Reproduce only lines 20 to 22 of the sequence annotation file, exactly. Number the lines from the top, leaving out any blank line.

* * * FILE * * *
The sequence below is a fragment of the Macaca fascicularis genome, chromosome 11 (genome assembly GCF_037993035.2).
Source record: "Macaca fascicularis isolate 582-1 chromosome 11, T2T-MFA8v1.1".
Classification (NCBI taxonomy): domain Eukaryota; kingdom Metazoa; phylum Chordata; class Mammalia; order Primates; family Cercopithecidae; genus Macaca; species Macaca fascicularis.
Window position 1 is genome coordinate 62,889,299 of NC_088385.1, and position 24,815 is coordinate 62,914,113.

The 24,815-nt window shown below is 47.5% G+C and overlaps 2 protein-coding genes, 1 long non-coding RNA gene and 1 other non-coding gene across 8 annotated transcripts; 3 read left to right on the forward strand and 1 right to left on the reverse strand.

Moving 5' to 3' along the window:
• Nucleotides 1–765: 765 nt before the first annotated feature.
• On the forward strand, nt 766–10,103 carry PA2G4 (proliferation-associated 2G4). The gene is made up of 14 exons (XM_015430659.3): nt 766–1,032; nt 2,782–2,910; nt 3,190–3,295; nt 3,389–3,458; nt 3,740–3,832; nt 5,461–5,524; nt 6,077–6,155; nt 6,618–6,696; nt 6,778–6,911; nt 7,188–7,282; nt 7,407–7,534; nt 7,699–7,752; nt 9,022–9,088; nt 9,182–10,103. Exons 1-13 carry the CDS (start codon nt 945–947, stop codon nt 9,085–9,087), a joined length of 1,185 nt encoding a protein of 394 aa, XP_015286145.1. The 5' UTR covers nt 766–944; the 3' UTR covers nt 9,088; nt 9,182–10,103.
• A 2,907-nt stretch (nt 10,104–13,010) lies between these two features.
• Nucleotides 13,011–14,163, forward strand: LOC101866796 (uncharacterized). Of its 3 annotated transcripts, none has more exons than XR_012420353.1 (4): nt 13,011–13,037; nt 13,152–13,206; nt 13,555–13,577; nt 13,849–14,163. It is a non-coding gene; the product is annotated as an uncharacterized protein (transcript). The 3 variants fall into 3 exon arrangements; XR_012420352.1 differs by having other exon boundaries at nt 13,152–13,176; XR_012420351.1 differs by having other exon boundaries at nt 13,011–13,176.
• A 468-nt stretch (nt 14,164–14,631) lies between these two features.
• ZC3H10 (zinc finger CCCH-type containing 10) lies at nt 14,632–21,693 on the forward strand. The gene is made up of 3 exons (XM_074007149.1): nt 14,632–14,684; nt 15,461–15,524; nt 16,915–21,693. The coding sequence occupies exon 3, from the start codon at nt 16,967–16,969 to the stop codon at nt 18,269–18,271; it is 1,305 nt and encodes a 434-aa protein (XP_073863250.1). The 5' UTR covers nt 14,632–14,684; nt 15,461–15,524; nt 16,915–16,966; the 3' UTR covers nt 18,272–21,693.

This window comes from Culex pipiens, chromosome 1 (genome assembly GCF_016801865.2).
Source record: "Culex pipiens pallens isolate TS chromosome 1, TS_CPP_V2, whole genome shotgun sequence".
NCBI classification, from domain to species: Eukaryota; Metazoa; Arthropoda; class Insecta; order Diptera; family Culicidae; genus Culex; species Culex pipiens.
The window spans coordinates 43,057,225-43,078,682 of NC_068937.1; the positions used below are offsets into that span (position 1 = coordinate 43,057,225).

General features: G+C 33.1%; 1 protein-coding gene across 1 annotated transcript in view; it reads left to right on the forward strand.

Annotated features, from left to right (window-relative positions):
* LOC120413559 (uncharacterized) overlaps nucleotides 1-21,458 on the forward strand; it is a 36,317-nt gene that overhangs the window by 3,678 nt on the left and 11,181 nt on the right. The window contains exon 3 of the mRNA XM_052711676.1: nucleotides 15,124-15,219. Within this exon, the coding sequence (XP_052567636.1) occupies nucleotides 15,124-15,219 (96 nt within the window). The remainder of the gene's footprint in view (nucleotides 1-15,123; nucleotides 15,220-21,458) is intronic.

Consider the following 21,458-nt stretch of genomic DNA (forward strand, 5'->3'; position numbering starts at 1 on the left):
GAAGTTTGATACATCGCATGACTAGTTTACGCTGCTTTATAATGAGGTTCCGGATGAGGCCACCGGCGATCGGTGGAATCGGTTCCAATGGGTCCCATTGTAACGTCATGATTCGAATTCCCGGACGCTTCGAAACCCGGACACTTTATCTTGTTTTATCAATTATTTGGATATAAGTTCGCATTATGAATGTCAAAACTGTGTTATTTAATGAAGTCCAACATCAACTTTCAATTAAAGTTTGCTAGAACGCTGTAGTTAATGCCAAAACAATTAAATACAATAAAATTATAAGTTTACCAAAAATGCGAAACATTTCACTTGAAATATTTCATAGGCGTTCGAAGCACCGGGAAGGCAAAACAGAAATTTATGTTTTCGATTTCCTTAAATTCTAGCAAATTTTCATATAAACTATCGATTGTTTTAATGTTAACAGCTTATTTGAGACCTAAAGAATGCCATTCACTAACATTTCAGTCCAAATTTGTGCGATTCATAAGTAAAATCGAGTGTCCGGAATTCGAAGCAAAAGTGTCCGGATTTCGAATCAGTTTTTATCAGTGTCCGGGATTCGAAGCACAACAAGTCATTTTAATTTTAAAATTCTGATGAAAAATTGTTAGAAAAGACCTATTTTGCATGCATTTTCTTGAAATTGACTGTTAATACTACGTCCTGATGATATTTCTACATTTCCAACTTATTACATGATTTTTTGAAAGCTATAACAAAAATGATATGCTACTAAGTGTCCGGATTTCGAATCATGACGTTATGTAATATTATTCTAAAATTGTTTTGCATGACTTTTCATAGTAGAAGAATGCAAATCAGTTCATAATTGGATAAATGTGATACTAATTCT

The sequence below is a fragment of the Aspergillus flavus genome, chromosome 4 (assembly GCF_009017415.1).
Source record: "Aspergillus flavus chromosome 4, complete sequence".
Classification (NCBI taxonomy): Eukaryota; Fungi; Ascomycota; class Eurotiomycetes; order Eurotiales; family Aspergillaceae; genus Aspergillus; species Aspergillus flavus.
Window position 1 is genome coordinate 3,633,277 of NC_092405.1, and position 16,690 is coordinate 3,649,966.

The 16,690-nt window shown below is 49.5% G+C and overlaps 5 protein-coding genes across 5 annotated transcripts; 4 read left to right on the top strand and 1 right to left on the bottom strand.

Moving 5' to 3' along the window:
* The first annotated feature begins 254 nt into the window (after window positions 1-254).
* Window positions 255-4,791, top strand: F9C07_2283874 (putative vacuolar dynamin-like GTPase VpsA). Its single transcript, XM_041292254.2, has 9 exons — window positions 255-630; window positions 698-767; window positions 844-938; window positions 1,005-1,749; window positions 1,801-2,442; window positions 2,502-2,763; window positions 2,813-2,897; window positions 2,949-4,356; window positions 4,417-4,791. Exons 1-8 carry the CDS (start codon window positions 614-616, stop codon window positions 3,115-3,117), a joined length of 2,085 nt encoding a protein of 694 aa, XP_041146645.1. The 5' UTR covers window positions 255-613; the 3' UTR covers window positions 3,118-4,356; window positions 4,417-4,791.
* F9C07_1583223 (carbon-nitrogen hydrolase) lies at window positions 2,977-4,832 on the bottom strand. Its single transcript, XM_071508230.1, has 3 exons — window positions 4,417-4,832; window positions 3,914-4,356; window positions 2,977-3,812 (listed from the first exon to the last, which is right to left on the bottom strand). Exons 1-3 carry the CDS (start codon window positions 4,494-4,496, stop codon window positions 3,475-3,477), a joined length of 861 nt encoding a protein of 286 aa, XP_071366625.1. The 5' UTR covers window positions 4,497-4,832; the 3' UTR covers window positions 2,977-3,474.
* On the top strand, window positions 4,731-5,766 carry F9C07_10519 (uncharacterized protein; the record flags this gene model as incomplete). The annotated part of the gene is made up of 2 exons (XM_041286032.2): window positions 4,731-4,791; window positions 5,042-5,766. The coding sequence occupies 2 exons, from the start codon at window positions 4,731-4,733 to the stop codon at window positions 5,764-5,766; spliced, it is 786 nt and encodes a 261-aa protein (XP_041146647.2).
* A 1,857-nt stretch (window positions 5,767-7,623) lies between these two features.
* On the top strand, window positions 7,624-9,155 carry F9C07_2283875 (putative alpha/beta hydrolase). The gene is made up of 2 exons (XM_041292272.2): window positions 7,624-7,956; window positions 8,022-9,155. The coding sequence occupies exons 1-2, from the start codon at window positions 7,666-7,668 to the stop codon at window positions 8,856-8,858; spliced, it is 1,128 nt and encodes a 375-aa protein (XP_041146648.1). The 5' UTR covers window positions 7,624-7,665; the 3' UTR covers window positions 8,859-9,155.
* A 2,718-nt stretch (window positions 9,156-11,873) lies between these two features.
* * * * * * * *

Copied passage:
Consider the following 21,458-nt stretch of genomic DNA (forward strand, 5'->3'; position numbering starts at 1 on the left):
GAAGTTTGATACATCGCATGACTAGTTTACGCTGCTTTATAATGAGGTTCCGGATGAGGCCACCGGCGATCGGTGGAATCGGTTCCAATGGGTCCCATTGTAACGTCATGATTCGAATTCCCGGACGCTTCGAAACCCGGACACTTTATCTTGTTTTATCAATTATTTGGATATAAGTTCGCATTATGAATGTCAAAACTGTGTTATTTAATGAAGTCCAACATCAACTTTCAATTAAAGTTTGCTAGAACGCTGTAGTTAATGCCAAAACAATTAAATACAATAAAATTATAAGTTTACCAAAAATGCGAAACATTTCACTTGAAATATTTCATAGGCGTTCGAAGCACCGGGAAGGCAAAACAGAAATTTATGTTTTCGATTTCCTTAAATTCTAGCAAATTTTCATATAAACTATCGATTGTTTTAATGTTAACAGCTTATTTGAGACCTAAAGAATGCCATTCACTAACATTTCAGTCCAAATTTGTGCGATTCATAAGTAAAATCGAGTGTCCGGAATTCGAAGCAAAAGTGTCCGGATTTCGAATCAGTTTTTATCAGTGTCCGGGATTCGAAGCACAACAAGTCATTTTAATTTTAAAATTCTGATGAAAAATTGTTAGAAAAGACCTATTTTGCATGCATTTTCTTGAAATTGACTGTTAATACTACGTCCTGATGATATTTCTACATTTCCAACTTATTACATGATTTTTTGAAAGCTATAACAAAAATGATATGCTACTAAGTGTCCGGATTTCGAATCATGACGTTATGTAATATTATTCTAAAATTGTTTTGCATGACTTTTCATAGTAGAAGAATGCAAATCAGTTCATAATTGGATAAATGTGATACTAATTCT

The sequence below is a fragment of the Aspergillus flavus genome, chromosome 4 (assembly GCF_009017415.1).